2. Gideon,

    1) I think that’s what one commentator on the blog was saying: “I can‚Äôt say I blame him for making a record during the canvass that his client‚Äôs rejection of the plea agreement was against the advice of counsel.” Even if not, I’ve seen it happen dozens of times, so I know that there are a number of lawyers who thinks it’s okay.

    2) Maybe. A lot of clients have never had anybody stand up for them, though, and they might appreciate it if someone took their defense seriously enough to be held in contempt for it.

    If an ethical rule requires you to reveal something you’ve told your client, then you’re in good shape. If there’s a Connecticut ethical rule on point, that will pretty well resolve the matter. So what is this “practice book” and what does it require you to reveal?

    For the Texas rule, see here. For the cases in which a Texas lawyer must disclose confidential information see here (candor toward the tribunal — a lawyer must disclose facts “when disclosure is necessary to avoid assisting a criminal or fraudulent act”) and here (avoiding becoming a party to a criminal or fraudulent act). Neither applies to the judge’s inquiry about what you’ve told your client.

  3. Mark, see here

    Rule 1.6: Confidentiality of Information

    “Except to the extent that the client’s instructions or special circumstances limit that authority, a lawyer is impliedly authorized to make disclosures about a client when appropriate in carrying out the representation. In some situations, for example, a lawyer may be impliedly authorized to admit a fact that cannot properly be disputed to make a disclosure that facilitates a satifactory conclusion to a matter.”

  4. Huh?

    Oh. Yeah that was a typo.

    “If the judge asks me a question that doesn’t require me to reveal more than the practice book allows me to reveal, then I must answer the question. After all, there is such a thing as candor to the tribunal.”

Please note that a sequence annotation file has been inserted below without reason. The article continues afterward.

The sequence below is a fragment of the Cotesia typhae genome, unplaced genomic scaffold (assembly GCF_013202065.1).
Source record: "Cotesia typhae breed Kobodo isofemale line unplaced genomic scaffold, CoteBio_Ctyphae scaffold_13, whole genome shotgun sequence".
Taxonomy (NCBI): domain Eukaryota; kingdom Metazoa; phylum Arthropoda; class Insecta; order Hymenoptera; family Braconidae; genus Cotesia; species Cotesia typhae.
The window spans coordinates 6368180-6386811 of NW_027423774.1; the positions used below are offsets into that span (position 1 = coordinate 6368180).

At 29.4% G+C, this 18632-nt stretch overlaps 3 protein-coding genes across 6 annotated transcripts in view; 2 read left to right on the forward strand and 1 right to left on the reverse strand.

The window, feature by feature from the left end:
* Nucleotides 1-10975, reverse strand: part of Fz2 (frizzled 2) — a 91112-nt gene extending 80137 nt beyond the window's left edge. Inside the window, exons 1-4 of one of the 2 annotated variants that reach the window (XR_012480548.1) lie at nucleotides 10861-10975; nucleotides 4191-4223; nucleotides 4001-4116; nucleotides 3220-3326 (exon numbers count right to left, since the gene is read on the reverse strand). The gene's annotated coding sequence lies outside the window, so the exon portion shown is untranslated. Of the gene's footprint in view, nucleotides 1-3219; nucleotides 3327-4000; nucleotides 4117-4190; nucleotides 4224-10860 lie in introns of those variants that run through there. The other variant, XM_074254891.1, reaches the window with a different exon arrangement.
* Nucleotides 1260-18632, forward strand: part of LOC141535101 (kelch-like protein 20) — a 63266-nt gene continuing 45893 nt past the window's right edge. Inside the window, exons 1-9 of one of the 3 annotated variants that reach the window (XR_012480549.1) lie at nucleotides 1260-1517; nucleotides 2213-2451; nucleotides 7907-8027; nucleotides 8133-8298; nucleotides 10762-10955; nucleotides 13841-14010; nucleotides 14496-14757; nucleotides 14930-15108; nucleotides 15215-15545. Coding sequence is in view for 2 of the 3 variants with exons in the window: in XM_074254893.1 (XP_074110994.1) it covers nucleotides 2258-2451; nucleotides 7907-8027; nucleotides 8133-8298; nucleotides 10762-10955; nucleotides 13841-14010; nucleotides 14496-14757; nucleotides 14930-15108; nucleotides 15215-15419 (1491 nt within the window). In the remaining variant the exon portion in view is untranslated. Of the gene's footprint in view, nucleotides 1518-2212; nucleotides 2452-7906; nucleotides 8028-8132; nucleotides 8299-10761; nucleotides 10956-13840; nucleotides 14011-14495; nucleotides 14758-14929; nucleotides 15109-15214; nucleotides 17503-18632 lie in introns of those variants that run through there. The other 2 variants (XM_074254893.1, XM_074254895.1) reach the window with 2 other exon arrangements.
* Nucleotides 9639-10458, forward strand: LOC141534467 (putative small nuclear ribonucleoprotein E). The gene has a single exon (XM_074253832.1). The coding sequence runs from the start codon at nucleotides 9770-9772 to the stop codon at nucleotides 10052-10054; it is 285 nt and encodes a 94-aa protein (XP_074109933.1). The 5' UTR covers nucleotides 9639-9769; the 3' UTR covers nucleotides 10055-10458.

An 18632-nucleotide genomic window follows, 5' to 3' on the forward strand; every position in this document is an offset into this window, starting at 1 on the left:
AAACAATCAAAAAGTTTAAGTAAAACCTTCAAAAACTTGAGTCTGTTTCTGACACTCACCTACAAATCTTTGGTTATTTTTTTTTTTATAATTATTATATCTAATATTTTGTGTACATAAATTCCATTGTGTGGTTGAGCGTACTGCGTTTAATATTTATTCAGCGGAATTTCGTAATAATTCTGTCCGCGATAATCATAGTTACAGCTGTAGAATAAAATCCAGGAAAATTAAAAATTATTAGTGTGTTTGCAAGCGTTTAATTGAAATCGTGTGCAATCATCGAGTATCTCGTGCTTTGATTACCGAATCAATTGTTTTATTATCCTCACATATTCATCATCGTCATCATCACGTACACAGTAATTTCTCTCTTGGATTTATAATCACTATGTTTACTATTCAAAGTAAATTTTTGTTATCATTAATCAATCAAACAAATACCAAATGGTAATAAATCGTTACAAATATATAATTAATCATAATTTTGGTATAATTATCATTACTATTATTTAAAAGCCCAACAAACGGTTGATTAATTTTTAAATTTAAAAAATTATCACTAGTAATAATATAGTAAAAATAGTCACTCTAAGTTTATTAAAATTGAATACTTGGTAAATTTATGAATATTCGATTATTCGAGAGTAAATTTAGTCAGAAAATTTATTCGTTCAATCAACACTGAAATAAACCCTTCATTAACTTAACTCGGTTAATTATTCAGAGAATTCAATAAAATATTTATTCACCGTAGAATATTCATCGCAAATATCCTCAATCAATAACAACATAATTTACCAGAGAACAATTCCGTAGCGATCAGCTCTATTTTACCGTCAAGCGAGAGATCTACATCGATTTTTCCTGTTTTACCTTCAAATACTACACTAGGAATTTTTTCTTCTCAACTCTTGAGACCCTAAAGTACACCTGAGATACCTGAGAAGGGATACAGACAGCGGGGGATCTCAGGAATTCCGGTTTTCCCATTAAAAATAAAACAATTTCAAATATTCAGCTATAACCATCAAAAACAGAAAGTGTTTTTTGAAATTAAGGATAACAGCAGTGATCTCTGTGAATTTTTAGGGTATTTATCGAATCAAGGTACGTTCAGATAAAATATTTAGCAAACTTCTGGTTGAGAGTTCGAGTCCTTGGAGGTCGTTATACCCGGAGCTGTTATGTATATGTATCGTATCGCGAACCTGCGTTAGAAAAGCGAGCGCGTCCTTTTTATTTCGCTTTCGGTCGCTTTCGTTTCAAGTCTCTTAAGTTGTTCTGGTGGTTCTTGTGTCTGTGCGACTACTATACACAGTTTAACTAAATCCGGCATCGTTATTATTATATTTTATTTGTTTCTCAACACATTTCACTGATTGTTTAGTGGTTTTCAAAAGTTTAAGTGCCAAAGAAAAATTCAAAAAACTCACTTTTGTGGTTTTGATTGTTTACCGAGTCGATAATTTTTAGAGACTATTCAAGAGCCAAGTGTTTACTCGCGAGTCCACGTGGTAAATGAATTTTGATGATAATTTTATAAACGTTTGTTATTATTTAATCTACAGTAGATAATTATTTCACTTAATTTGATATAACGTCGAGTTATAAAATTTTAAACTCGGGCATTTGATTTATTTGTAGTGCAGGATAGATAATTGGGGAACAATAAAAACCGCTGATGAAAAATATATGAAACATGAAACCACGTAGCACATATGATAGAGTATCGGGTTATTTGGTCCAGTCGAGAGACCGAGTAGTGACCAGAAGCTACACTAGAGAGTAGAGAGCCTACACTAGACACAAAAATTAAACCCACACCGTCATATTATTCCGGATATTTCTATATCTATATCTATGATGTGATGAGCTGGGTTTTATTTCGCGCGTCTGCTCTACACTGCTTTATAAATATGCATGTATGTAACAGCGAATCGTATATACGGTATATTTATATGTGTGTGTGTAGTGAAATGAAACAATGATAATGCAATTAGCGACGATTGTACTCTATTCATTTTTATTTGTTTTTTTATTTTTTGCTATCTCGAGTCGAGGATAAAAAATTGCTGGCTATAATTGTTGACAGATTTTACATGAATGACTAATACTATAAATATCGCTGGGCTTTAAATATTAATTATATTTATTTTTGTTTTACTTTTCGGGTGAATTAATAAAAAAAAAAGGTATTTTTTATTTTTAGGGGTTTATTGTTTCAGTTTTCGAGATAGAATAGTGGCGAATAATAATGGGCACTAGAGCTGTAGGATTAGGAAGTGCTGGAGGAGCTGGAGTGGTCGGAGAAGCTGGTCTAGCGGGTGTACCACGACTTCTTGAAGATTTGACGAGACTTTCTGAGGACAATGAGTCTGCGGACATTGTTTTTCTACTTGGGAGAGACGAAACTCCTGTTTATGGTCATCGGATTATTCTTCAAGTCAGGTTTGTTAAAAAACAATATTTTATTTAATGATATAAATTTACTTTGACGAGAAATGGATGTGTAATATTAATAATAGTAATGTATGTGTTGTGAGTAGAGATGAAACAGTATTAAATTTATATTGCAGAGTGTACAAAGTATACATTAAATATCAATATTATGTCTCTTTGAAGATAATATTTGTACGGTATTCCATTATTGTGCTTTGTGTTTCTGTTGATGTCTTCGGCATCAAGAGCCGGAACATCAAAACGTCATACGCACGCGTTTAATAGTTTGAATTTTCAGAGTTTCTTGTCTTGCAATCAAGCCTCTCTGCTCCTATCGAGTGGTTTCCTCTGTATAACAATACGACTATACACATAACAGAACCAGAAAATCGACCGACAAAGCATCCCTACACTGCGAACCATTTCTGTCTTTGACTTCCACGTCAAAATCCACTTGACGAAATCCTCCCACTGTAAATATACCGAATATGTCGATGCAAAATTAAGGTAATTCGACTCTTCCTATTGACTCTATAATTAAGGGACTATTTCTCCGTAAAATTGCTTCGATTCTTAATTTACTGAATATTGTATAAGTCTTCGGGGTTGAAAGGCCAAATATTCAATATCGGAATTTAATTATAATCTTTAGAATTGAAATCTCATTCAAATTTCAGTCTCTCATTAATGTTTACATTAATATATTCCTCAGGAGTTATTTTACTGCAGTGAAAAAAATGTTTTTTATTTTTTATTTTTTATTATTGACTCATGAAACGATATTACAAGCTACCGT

5. Gideon,

    In Connecticut, is there a rule that requires you to answer the judge’s questions if permissible, or is that your own decision?

  6. “I wonder which attitude the clients would prefer.”

    The one that doesn’t end up with the judge looking for a way to smack hi, losing every close call and standing there while the lawyer get’s his butt reamed over nothing.

    How many clients would be happy to go to jail so that the lawyer can apply his extreme personal view of ethics? While clients, who don’t understand any of the nuance of this issue, may think it sounds nice for the lawyer to promise a fight about everything, I don’t know of any who are prepared to do time so the lawyer can push the envelope on his privately held view.

  7. Scott,

    Points well taken. Of course, my philosophy has the advantages that (a) I don’t have to bow up to a judge if it’s going to lose me some advantage that I would otherwise have; and (b) in any case, the client gets to decide how much of his privileged information is revealed, and to what end.

    That I told a client about a plea is no less privileged than the advice I gave him regarding that plea. This appears to be where we diverge.

  8. Sometimes the Judge just asks the prosecutor on the record what is the plea bargain being offered today and then the Judge asks the defendant and/or the defense lawyer do you want to accept it or reject it (while looking at both of them for an answer)? Sometimes the prosecutor will state that the offer is no longer on the table after today and the Judge will ask the defendant and/or defense counsel if they understand that?